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  • Writer's pictureLeah Jones

Big Jewish Field Trip and Culture Shock

As I walked back down Devon Avenue, leaving the Jewish blocks behind me, walking through the Islam and the Hindi blocks, I felt small. I felt ignorant. I wanted to disappear. For a minute I thought, “This is the first time I’ve felt this way.” Then I realized that it wasn’t. I felt exactly the same when I went shopping in Argentina, Japan, and England. A sense of not belonging, a sense of not knowing how to do things, not knowing what to ask, not wanting to seem stupid. But this time–it is a permanent move. I always knew I would leave Argentina and go back home to America, where I know how to shop and talk to stranger. I am moving to Judaism for the rest of my life and today I don’t know how I’ll ever feel comfortable there.

All I had to do was buy a book for Pasach (Passover.) While I have a Haggadah, I needed a different one for the second night seder at my temple. So I hopped on the Western Bus and headed north to Devon Avenue. My goal was Rosenblum’s Jewish Book Store. I had a crumpled piece of paper in my pocket with the publisher and name of the new author.

The walk from Western to Rosenblum’s takes you through the Pakistani neighborhood–both Hindi and Islam centers and finally to the Jewish section. I love the smells of Devon, even though I’m a little allergic to the spices. I love the saris and the ornate jewelry in the windows. Eventually I see a sign for New York Kosher and Rosen’s Kosher. I know I’m close.

I walk into Rosenblum’s and am greeted kindly. “Can we help you find something?” I pull out the paper and show her. She asks, “How many?” Just one. She finds the open case overflowing with the CCAR Haggadah and passes one over. “Anything else?” No, I just need to wander. “No Problem, we’ll leave this at the counter.”

I start wandering. Mezzuzot. Hanukiah. Kiddush Cups. Seder Plates. Books. Books. Books. Books. Books. I am standing in the middle of the books and start feeling overwhelmed. Man. At the Border’s in Uptown, I feel like I have a handle on this jewish thing. I’ve got a small library started of important books. But here, in a jewish bookstore, what do I know? Some basics. The alphabet. How to say “Shabbat Shalom” and how to light shabbat candles, but without the melody.

But there are hundreds of books here in English and Hebrew (and Spanish.) What do I know and how will I ever know enough to feel jewish? I tear up a little. I don’t know if it is fear that I’ll never learn enough or joy that there is so much to learn. I take about an hour to wander around and in the end only buy two books. The Haggadah and a Hebrew Grammar book.

I wish I could have run around the store with the 12 year old kids–one american jew, one gentile with jewish friends, and one french gentile. They ran around, “Look at this! A singing Matzah Ball!” “I have this book–it is about chanukah!” “Yeah, we can’t eat bread for a WEEK!” Just excited and finding humor and dragging each other around the store. But I’m 28 and alone, so I have to wander around on my own.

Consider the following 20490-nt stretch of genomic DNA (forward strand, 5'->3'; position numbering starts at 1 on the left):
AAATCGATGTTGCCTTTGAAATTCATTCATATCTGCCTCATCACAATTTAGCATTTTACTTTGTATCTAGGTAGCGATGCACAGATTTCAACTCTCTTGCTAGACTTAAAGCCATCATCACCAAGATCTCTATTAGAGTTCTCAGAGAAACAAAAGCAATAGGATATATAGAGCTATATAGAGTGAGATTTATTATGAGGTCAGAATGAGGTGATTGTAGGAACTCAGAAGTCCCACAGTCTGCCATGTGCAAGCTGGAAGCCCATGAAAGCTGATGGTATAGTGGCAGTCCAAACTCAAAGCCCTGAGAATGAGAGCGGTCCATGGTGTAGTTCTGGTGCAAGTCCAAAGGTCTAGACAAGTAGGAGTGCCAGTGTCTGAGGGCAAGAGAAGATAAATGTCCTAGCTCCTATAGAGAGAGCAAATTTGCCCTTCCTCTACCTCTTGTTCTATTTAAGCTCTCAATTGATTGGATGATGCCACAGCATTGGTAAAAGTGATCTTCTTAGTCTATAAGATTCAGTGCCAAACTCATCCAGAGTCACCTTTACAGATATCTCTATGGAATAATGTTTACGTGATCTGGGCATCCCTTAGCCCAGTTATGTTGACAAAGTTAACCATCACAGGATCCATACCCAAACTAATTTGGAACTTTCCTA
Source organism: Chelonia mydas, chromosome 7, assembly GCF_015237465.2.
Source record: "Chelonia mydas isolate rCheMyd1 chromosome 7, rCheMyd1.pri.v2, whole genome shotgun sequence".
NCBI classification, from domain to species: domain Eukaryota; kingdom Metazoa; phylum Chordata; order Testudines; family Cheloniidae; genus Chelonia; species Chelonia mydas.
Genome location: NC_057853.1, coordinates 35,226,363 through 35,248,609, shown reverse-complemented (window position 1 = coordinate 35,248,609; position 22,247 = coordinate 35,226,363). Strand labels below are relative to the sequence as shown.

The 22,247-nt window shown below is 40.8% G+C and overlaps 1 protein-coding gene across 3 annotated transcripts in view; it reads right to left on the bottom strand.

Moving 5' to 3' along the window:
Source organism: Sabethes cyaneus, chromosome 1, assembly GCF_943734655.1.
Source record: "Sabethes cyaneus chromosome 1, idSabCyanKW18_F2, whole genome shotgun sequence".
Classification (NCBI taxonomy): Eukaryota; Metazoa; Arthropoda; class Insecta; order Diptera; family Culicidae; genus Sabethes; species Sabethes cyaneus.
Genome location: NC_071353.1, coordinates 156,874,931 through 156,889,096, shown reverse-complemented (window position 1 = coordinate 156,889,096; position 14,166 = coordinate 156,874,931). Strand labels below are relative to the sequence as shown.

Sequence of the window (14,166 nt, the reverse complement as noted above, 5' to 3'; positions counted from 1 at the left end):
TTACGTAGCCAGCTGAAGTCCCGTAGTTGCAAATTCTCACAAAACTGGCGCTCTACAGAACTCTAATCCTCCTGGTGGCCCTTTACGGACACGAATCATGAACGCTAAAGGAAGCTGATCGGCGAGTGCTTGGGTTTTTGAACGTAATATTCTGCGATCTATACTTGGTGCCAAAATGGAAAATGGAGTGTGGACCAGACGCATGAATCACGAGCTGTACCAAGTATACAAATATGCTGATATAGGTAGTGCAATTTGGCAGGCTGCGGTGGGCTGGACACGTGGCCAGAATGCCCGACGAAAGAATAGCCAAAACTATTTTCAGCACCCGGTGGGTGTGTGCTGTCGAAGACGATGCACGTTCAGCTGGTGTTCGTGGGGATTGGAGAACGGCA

When I check out I THINK that I feel the curiosity from the clerk. My first name is Jewish, my last name isn’t jewish yet. “Did she marry a gentile? No, no ring on her finger. She’s wearing a star of David… You’re total is $42.98.”

Then I leave, feeling overwhelmed and not jewish at all. So I decide to add insult to injury and go to a Kosher Market. In Rosenblum’s every man had a kippah on–considering all men don’t wear kippot at my temple, it was odd/cool/new to see men at a store wearing them. At the market, I was the only woman with her arms boldy showing. Most of the women were frum–dressed modestly with their hair covered. The men all had kippot (minamally) some had black hats. There was colloquial Hebrew flying all around me. I just wandered again.

Since Pesach is only a week away, everything is labeled, “Kosher for Pesach.” or “NOT Kosher for Pesach.” Then there was a big banner that said, “NO CHAMATZ PAST THIS POINT.” That would risk making 1/2 the store un-kosher. But since the spelling was different than what I’d seen, I wondered if the word meant that only workers could cross the point, or only hassidic jews, or only children. I didn’t know if I was Chamatz, so I didn’t risk it and therefore didn’t even go into the other half of the store.

In the end I only bought two items–oddly two things that remind me of other countries. I bought Dulce de Leche, a treat from Argentina, only this time Kosher and from Israel. And I bought Holy Hysop. Hysop is an herb like oregano from Israel. I had it once in London. One of my Israeli boys fed my Hysop, with bread and olive oil. Yummy. Not only did I find Hysop, but I found the exact brand he’d shared with me that night in London.

Then I tried to dissappear, because I was feeling so out of sorts. Like a pretender. Fake it, till you make it, right? I couldn’t anymore. The culture shock was huge and I left feeling like I’ll never get my passport or feel at home.

Right at the end of the night, things started feeling better in my jewish world. I ran into a customer who works at Starbucks. Turns out he is moving a block away from me in Edgewater. I mentioned that I go to the temple up there, not knowing that he was jewish. He is and hasn’t found a temple in Chicago. I was able to invite him to meet me at a friday service sometime. So I went from not being jewish enough and feeling like a pretender, to being able to offer an invitation to my temple to a jew and friend.

I may not be jewish enough to go shopping, but I’m jewish enough to pray.

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